General Ransom's division had now, in accordance with the plan of battle, advanced some three hundred yards in front of my left, and was privoting upon its right to sweep the enemy by a flank attack from the woods and works in front of our centre. At this time I was ordered by the Division Commander to change front forward to the right and form line of battle parallel to the turnpike. In accomplishing this, my left drove the enemy from that portion of their second line of works which it struck, and the whole movement was much impeded by the abattis and wire entanglement referred to. I now held the turnpike with my line at right angles to the general line of battle. General Ransom's division advancing in echellon full eight hundred yards upon and in rear of my left, the enemy firing obliquely upon my rear from the woods between General Ransom and myself, and I was immediately attacked by a heavy force in my front. The position was obstinately held in the hope that the advance of the division on my left and the brigade on my right would relieve me. Seeing, however, that the brigade was suffering severely, and the regiment on the left having, under orders of its Colonel, (properly given under the circumstances), begun to retire from the heavy pressure of the enemy upon its flank, I directed the resumption of our former position behind our outer line of works. The enemy almost immediately retreated from my immediate front.

Subsequently my brigade was put in position to protect the right flank of the division from an apprehended attack which did not occur, and Colonel Gaillard's regiment (Twenty-Seventh) was detached to assist General Ransom's further advance down the general line of battle.

The brigade generally behaved with a steadiness and gallantry that was extremely gratifying. Colonel Gantt, Colonel Gaillard, Lieutenant- [231] Colonel Nelson, Major Glover, and Captain Wilds, commanding regiments, discharged their duty with marked ability. Major Rion, of the Seventh South Carolina Battalion, and Captain Brooks, of the same, behaved with conspicuous gallantry, continuing with their commands, the former throughout the day and the latter until I ordered him to the rear after he had received three severe wounds. The severity of the fire of the enemy is illustrated by the fact that fifty-seven bullet marks were found upon the flag of the Seventh Battalion South Carolina Volunteers after the fight, and in one of its companies there were sixty-five casualties, of which nineteen were killed outright.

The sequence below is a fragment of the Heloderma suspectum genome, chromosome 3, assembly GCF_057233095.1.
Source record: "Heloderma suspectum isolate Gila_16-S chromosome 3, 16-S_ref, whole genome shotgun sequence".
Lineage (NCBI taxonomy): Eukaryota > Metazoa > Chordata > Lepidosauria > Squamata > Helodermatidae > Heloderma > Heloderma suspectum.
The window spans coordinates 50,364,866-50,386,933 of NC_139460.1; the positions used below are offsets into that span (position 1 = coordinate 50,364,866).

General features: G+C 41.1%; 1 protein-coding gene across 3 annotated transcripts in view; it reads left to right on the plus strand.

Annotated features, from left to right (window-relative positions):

The general list of casualties appended will show that the losses of this battalion were scarcely exceptional.

My staff, Captain Molony and Lieutenants Mazyck and Martin, behaved with great gallantry and marked efficiency. They were all dismounted by the enemy's fire during the fight. Captain Molony having a second horse, which he obtained during the day, killed.

I also desire to mention for meritorious conduct coming under my immediate observation the name of Private I. K. Williams, of the Twenty-Seventh.

The casualties of the brigade were 433. Its field return of the preceding day was 2,235.

I append a list of names mentioned for gallantry by regimental commanders, many of which came also under my observation.

A number of prisoners were captured by the brigade, but as they were hurried immediately to the rear, I can only estimate the number loosely at 300, including several officers.

The battery captured, consisted of three Napoleons and two twenty-pounder Parrotts, fully equipped, and was turned over to Colonel Waddy with a request that it be assigned to Captain Owens, of the Washington Artillery, whose fire materially assisted in its capture.

Officers and men mentioned for gallant conduct by regimental commanders:

In Twenty-Seventh Regiment South Carolina Volunteers: Lieutenant Gelling, Company ‘C,’ Acting-Adjutant; Color-Bearer Tupper; Private H. P. Foster, Company ‘D,’ of Color Guard; First Sergeant Pickens B. Watts, Company ‘E.’

In Seventh Battalion South Carolina Volunteers: Sergeant J. H. Onby, Company ‘H,’ Color-Bearer, killed.

In Eleventh Regiment South Carolina Volunteers: Lieutenant H. W. G. Bowman, Color-Bearer Hickman, Company ‘B;’ Privates J. [232] Jones, G. W. Hicks, Company ‘K;’ Private A. P. Bulger, Company ‘D;’ Private A. Mixson, Company ‘F.’

In Twenty-Fifth South Carolina Volunteers: Private W. A. Dotteur, Company ‘A;’ Private Wise, Company ‘F;’ Sergeant B. P. Izlan, Company ‘G;’ Private J. T. Shewmake, Company ‘G;’ Sergeant H. J. Greer, Company ‘B.’

I am, Captain, respectfully,

Johnson Hagood, Brigadier-General Commanding.